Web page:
Sony announces PSP-Vita UMD Passport program

Friday, 11th November 2011 09:38 GMT By Johnny Cullen

SCEJ’s announced this morning a brand new program, known as UMD Passport, where PSP owners will be able to bring most of their catalogue to Vita.

The scheme will allow those with a UMD collection bring their titles to the new handheld for a discounted price.

All that’s needed is to download a program for PSP from December 6, as well as the UMD of the game you’re looking to push onto Vita. Once you’ve put in the UMD and done everything to register the game, you’ll be able to download it for Vita at a discount.

Some of the titles part of the scheme include Persona 3 and Gran Turismo, with third-party publishers including Square Enix, Sega, Capcom and Konami onboard.

Vita launches in Japan on December 17. It comes to Europe and the US in February.

Thanks, Andriasang.



  1. Goffee

    Looking for this to come to the West but to be honest, will be keeping my PSP for those old games anyhow. Those discounts had better be pretty decent though!

    #1 3 years ago
  2. Lightmanone

    If i could transfer it for free, it would be a plus, but “at a discounted price.” Since when do you have to pay twice for a game? Ugh.

    #2 3 years ago
  3. Stoopid_Snot

    so I can rebuy a game that I already have?????? yyyyaaaaaayyyy… I mean. what?

    #3 3 years ago
  4. freedoms_stain

    “At a discount” so who’s betting something like 30% off the PSN price?

    Really anything more than £2 per disc would be unfair.

    #4 3 years ago
  5. Kaufer

    Notice you that you aren’t turning over the UMD to anybody. If you feel miffed about the discounted price which is 500 yen($6.50) then sell the UMD afterwards. The downloadable version will work on both the PSP and PSV unlike the UMD.

    As it currently is neither the UMD PSP games, BD PS3 games, or DVD Xbox games automatically entitle you to the PSN version or Games on Demand version of those disc/retail games. You still have to pay for the digital versions if you want them on your console. Or course, you would pay twice, one retail disc and one digital, because its two different versions.

    #5 3 years ago
  6. freedoms_stain

    @5, which is now an out dated system.

    With more and more PC titles buying the disc = buying a license that entitles you to download the game without the disc henceforth. The console system is outdated, unfair and overpriced in comparison.

    #6 3 years ago
  7. 2plus2equals5

    No i won’t rebuy my umd games, i don’t play them anymore and i can play them fine on my psp.
    The only one i could buy is beaterator because the umd version is extremely slow.

    #7 3 years ago
  8. NeoSquall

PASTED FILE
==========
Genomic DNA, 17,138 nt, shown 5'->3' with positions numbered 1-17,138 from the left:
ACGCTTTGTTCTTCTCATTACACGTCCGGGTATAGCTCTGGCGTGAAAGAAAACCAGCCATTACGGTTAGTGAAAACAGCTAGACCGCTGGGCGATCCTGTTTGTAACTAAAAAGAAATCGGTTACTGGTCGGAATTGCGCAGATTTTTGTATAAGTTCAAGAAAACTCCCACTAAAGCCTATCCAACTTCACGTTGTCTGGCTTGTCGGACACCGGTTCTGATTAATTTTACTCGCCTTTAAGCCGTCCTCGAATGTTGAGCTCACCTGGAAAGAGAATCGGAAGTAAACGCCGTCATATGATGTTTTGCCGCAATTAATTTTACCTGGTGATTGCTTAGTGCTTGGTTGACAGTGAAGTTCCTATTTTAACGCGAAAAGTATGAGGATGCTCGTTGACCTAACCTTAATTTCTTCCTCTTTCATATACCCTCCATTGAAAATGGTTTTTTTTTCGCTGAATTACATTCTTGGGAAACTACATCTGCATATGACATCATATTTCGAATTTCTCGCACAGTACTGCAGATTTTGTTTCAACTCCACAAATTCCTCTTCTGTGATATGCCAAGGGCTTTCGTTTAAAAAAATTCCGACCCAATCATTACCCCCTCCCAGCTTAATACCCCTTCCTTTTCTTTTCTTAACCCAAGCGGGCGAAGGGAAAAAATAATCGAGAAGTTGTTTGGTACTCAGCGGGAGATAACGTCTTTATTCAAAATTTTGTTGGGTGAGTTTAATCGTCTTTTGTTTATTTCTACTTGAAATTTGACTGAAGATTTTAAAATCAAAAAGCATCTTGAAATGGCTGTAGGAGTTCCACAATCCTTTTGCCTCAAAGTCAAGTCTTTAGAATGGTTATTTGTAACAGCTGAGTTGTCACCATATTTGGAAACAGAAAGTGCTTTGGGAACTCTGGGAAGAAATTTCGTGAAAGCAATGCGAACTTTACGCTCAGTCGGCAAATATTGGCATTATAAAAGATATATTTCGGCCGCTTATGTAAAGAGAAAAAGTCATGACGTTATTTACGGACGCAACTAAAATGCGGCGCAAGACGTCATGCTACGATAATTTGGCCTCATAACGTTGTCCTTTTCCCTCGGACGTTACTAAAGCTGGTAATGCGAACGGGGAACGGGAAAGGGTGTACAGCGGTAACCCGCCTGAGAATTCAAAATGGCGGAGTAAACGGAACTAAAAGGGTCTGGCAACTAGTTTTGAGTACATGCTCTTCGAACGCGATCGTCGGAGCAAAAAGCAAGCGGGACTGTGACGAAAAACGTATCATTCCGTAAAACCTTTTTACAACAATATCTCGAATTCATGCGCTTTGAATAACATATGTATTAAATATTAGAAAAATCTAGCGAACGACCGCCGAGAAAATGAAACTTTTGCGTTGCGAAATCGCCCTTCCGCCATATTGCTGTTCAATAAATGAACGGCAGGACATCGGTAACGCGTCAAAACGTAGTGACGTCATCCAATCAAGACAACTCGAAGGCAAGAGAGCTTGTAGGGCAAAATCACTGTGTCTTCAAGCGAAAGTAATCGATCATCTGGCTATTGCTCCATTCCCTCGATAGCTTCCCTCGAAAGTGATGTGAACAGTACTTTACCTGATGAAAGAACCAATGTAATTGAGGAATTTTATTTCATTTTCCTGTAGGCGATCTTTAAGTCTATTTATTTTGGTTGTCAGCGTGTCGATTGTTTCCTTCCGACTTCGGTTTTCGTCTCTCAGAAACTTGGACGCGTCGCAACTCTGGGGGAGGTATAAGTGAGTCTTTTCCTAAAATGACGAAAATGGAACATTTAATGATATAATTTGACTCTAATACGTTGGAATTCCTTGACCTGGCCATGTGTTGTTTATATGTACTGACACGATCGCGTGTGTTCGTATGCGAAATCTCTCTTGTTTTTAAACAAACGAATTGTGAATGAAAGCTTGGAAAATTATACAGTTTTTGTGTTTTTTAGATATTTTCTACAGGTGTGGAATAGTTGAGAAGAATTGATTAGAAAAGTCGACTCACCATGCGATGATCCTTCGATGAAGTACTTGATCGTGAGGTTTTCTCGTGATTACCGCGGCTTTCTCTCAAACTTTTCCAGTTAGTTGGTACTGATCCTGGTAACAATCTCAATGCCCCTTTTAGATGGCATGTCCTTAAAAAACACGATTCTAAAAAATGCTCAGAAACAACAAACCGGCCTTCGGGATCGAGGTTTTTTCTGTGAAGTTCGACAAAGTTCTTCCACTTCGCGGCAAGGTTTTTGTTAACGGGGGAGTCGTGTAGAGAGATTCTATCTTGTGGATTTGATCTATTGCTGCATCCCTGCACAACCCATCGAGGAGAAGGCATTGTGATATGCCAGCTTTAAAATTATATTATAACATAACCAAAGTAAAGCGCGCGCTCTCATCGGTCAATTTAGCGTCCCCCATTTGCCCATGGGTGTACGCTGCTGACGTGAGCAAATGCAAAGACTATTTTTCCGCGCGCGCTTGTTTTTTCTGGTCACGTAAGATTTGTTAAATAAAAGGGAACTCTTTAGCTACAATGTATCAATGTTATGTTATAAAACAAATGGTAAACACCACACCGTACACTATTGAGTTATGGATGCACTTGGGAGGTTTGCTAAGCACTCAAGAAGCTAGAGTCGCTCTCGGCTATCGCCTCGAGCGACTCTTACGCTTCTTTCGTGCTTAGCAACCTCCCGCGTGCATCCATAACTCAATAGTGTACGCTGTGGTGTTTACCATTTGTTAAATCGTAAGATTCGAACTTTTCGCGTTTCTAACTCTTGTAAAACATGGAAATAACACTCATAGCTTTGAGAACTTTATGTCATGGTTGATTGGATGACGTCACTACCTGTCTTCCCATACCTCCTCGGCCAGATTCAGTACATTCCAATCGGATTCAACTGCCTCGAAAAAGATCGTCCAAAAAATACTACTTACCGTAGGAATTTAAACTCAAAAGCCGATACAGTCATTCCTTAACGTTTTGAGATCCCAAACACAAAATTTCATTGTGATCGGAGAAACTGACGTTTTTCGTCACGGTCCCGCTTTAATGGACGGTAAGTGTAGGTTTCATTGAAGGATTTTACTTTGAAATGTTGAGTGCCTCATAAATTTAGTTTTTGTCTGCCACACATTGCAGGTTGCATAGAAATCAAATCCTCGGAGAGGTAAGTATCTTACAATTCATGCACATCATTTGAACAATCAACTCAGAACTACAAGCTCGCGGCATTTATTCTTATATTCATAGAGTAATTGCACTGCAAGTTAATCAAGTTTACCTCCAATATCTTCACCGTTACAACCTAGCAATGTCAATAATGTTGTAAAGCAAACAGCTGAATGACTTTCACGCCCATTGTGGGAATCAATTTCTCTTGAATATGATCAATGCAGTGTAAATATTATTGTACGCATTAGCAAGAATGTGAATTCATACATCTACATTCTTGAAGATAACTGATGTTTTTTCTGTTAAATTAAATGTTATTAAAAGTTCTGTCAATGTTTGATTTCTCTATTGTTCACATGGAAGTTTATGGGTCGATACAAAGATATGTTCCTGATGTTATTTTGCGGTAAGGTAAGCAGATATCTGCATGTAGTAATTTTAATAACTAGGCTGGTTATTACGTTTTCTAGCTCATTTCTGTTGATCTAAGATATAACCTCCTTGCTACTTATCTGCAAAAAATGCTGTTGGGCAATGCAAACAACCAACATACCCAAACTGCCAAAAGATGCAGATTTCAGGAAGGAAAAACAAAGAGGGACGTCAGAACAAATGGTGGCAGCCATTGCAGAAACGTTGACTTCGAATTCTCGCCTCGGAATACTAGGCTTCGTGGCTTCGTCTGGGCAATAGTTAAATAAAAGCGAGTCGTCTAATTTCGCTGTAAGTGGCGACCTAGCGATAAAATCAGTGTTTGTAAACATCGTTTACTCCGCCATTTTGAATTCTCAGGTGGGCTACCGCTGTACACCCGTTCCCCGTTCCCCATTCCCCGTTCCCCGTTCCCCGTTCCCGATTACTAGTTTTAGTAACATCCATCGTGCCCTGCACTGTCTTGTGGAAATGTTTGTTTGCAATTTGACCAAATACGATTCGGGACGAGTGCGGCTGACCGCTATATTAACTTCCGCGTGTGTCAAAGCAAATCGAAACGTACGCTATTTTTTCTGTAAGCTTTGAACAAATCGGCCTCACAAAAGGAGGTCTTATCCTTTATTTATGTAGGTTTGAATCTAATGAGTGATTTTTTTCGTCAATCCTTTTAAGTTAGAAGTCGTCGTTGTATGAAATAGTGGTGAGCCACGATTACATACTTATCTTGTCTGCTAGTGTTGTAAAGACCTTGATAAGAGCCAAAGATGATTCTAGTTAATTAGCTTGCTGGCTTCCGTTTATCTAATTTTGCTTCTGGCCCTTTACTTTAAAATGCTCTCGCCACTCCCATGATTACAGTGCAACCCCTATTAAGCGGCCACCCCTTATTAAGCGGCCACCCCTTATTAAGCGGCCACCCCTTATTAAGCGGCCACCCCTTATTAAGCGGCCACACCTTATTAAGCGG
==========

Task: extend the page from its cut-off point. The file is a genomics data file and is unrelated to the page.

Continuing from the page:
If the discount isn’t about 90% then I’m no game, I’ll just keep my trusty old PSP 3000, which has even better face buttons IMHO.

    #8 3 years ago
  9. 2plus2equals5

    Look at my previous comment! 11/11/11 11:11 am! LOL, better than skyrim! XD

    #9 3 years ago
  10. Ireland Michael

    That’s actually not that bad. For some of my best games, that would be worth the price.

    And since Yen prices are often inflated, it might be even less that $6.50 over here. I definitely won’t complain about being able to transfer Dissidia 012 over at the least.

    #10 3 years ago
  11. Cygnar

    @6 It is an outdated system for PC gaming, but it is one of the only options for console games.

    PC games often come with registration keys to ensure that one disc only comes with one license to download the software. The detail you overlook is that while you still own the disc, it is unusable without a registration key. On the other hand, UMDs have no registration keys, so the ‘license’ to access these games is possession of the UMDs. Absent any unique registration tied to the UMD, there is no way to ensure that one UMD comes with only one license to download the software.

    The problem with this situation is obvious. If mere possession of the UMD is enough to entitle the user to download the game, then one UMD provides for as many downloads as there are people who get their hands on the UMD. Moreover, the fact that users have compromised nearly every facet of the PSP’s security casts doubt on the security of this program as well.

    Given these problems, it is a wonder that publishers offer any discount at all for mere possession of UMDs. Take the program or leave it, if it comes to the West at all, but do not play dumb as to why these companies don’t give away free games to anyone who can borrow a UMD for ten minutes.

    Remember that you are still able to sell your physical copies of games. A unique license that entitles you to download these games is the cost of your freedom to sell them.

    #11 3 years ago

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